Whenever I write about gold-market manipulation in an effort to debunk the story that gold has been subject to a long-term price suppression scheme I am always careful to point out that ALL markets, including the gold market, are manipulated. They always have been and they always will be. Presenting evidence that the gold market is manipulated is therefore like presenting evidence that the Earth revolves around the sun — perfectly true, but not useful information in this day and age. However, whenever I write on the topic I invariably receive vitriolic responses in which I’m called a manipulation denier. Sigh.
The main point I was trying to make in last week’s blog post on this controversial topic is simply that evidence of gold-market manipulation is not evidence of long-term price suppression. Yes, if long-term price suppression has occurred then it would be an example of market manipulation, but market manipulation generally does not involve long-term price suppression. To further explain using an analogy, it’s a fact that a poodle is a dog, but armed with this fact it would be logically incorrect to point to an animal and say “that animal is a dog therefore it must be a poodle.” The animal might be a poodle, but there is a vastly greater probability that it is some other type of dog.
As far as I can tell, none of the evidence of market manipulation presented to date constitutes evidence of long-term price suppression. At best it falls into the “evidence that the Earth revolves around the sun” category — true, but not useful in this day and age. At worst it is designed to paint a misleading picture.
This brings me to the “London gold bias”, an issue that is often cited to support the long-term price suppression story.
I have been aware of the “London bias” in the gold market for a long time and dealt with it in a blog post about two years ago. It’s time to revisit the issue.
The idea behind the “London bias” is that there is a tendency for the London PM gold fix to be lower than the London AM gold fix. The result is that you would have lost money almost every year, through gold bull markets and gold bear markets, by simply buying a position at the London gold AM Fix every day and selling the position at the London PM Fix the same day. Here’s a chart from Nick Laird’s goldchartsrus.com web site illustrating the dismal performance that a hapless investor would have achieved if he had done exactly that:
That’s the type of chart that would be presented by someone who was keen to prove long-term price suppression. The thing is that by using exactly the same data a case could be made that the gold market has been subject to long-term price ELEVATION.
Here’s the backup for the above statement in the form of another chart prepared by Nick Laird, this time showing the performance that would be achieved by buying a position at the London gold PM Fix every day and selling the position at the London AM Fix the next day. This chart could be used to ‘prove’ upward manipulation of the gold price over a very long period.
The first of the above charts can be used to support the claim that the gold price has been unjustifiably suppressed and the second could be used to support the opposite claim. Furthermore, the claim of long-term upward manipulation supposedly supported by the second chart has an advantage in that it assumes manipulation during a part of the day when the market is relatively illiquid. If you were intent on manipulating a price in a particular direction over the long-term, would you be more likely to act during the most-liquid part of the trading day, when shifting the price would be most costly, or during the least-liquid part of the trading day, when shifting the price would be least costly?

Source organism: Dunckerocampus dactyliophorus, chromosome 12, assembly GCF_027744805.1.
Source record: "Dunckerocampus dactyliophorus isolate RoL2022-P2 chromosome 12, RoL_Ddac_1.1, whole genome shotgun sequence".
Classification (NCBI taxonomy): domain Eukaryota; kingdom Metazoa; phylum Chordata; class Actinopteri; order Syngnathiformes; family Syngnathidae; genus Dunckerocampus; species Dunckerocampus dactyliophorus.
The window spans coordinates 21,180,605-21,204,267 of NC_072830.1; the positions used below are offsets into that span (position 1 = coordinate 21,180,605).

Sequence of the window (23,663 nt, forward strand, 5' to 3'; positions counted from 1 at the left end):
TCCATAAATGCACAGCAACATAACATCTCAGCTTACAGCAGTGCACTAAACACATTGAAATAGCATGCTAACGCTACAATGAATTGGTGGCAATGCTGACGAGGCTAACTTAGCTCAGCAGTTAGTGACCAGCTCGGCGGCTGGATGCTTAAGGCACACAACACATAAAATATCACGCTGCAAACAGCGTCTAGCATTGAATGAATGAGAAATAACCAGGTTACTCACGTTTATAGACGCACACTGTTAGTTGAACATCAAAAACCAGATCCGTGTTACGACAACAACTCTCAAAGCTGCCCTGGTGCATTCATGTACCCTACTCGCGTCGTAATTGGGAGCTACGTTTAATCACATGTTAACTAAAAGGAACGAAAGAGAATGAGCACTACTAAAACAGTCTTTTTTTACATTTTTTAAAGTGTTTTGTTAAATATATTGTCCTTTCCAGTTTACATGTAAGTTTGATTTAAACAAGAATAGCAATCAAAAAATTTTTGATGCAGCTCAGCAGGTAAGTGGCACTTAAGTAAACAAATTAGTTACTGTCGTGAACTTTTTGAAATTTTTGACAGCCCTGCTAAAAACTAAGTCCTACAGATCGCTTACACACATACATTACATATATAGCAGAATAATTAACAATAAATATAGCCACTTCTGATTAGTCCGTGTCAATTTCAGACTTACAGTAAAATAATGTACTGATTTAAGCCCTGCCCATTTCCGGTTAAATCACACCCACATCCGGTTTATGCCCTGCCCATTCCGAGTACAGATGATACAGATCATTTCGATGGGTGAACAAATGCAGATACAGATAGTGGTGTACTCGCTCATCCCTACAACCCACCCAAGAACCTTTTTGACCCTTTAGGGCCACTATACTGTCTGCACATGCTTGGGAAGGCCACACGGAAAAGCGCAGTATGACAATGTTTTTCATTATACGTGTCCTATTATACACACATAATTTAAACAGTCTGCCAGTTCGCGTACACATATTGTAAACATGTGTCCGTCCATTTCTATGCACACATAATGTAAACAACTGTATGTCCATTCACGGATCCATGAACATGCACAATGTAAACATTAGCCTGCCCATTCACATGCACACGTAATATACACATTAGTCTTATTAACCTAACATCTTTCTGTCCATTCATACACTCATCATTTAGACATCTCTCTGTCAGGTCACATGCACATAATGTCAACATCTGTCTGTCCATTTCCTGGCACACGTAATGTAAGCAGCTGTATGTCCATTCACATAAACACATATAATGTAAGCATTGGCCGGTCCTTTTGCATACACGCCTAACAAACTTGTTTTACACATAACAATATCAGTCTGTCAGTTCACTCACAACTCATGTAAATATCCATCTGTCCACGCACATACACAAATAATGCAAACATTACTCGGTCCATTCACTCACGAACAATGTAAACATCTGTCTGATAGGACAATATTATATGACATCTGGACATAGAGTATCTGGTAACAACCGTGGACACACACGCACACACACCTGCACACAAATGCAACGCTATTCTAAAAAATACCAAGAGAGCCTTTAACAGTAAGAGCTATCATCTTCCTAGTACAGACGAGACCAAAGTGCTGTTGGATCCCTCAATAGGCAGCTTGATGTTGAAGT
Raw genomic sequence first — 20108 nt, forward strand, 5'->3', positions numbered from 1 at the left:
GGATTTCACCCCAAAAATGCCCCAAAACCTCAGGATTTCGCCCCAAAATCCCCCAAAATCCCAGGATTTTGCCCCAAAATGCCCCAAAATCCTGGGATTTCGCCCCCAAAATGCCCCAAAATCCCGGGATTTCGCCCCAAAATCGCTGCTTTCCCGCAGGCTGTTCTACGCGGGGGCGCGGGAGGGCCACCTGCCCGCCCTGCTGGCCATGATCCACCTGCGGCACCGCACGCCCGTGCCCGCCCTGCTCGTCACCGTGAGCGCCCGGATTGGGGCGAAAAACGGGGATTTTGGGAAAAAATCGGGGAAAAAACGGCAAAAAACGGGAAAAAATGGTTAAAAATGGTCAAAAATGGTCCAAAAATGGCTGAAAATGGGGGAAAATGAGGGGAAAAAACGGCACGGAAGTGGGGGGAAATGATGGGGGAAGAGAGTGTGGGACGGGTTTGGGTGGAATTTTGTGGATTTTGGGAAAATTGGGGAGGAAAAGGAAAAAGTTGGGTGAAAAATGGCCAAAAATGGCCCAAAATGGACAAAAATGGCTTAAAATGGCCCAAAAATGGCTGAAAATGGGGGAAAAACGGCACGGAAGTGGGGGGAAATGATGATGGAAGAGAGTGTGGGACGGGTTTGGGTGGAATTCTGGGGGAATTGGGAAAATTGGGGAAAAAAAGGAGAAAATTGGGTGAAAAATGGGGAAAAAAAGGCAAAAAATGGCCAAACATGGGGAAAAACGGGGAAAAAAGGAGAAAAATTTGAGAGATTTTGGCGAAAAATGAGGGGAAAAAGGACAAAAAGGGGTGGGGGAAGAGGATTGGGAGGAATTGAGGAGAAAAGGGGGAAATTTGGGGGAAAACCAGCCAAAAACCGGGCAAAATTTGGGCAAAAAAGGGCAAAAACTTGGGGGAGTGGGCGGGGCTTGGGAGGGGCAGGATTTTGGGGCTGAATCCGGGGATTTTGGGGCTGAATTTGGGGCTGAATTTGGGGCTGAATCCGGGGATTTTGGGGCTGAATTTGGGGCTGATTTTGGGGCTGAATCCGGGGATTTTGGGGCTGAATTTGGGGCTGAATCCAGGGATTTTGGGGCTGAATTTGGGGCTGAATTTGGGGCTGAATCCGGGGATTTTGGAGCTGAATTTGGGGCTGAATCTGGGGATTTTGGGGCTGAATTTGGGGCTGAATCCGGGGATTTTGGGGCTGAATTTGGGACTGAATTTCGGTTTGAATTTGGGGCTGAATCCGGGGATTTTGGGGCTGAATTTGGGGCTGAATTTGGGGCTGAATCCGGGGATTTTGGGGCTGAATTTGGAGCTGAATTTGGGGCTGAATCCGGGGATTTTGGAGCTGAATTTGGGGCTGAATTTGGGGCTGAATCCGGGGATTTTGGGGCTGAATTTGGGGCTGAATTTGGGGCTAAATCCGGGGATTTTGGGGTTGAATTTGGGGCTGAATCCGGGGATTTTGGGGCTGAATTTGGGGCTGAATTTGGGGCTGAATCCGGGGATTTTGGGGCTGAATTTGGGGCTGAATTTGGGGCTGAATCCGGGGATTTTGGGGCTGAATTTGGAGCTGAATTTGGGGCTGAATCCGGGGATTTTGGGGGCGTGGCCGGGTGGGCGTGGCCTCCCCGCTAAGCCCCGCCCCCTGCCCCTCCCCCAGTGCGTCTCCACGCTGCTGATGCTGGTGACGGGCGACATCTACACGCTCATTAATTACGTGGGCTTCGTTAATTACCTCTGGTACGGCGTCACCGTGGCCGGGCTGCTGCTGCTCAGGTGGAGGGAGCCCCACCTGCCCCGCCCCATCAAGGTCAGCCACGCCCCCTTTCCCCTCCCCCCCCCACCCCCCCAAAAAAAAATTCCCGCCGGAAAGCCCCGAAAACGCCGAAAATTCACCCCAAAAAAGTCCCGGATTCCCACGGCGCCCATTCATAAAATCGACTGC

In no way do I believe that the gold market has been subject to a long-term price elevation scheme. My point is simply that it is possible to ‘mine’ the same set of data in order to substantiate diametrically-opposed preconceived conclusions.
Humans love to find patterns and there are all sorts of patterns to be found in gold’s price action and the price action of every other widely-traded commodity or financial asset. However, these patterns often aren’t tradable, because if they were then they would be traded and the effect of the trading would be to make the pattern disappear. For example, if gold has a strong tendency to fall between time A and time B each day then there is money to be made by repeatedly selling at time A and buying at time B, but doing this trade in significant size will raise the price at time B relative to the price at time A and eliminate the opportunity.
The very-short-term patterns in the gold market (the price rising at certain times and falling at certain other times during the day) must have cancelled each other out, because over the past 20 years the gold price has generally done what it should have done based on measures of economic and financial-market confidence (the true fundamental drivers of the gold price). Also, like most markets the gold market tends to overshoot in both directions, thus creating excellent profit-generating opportunities for investors and speculators who remain objective.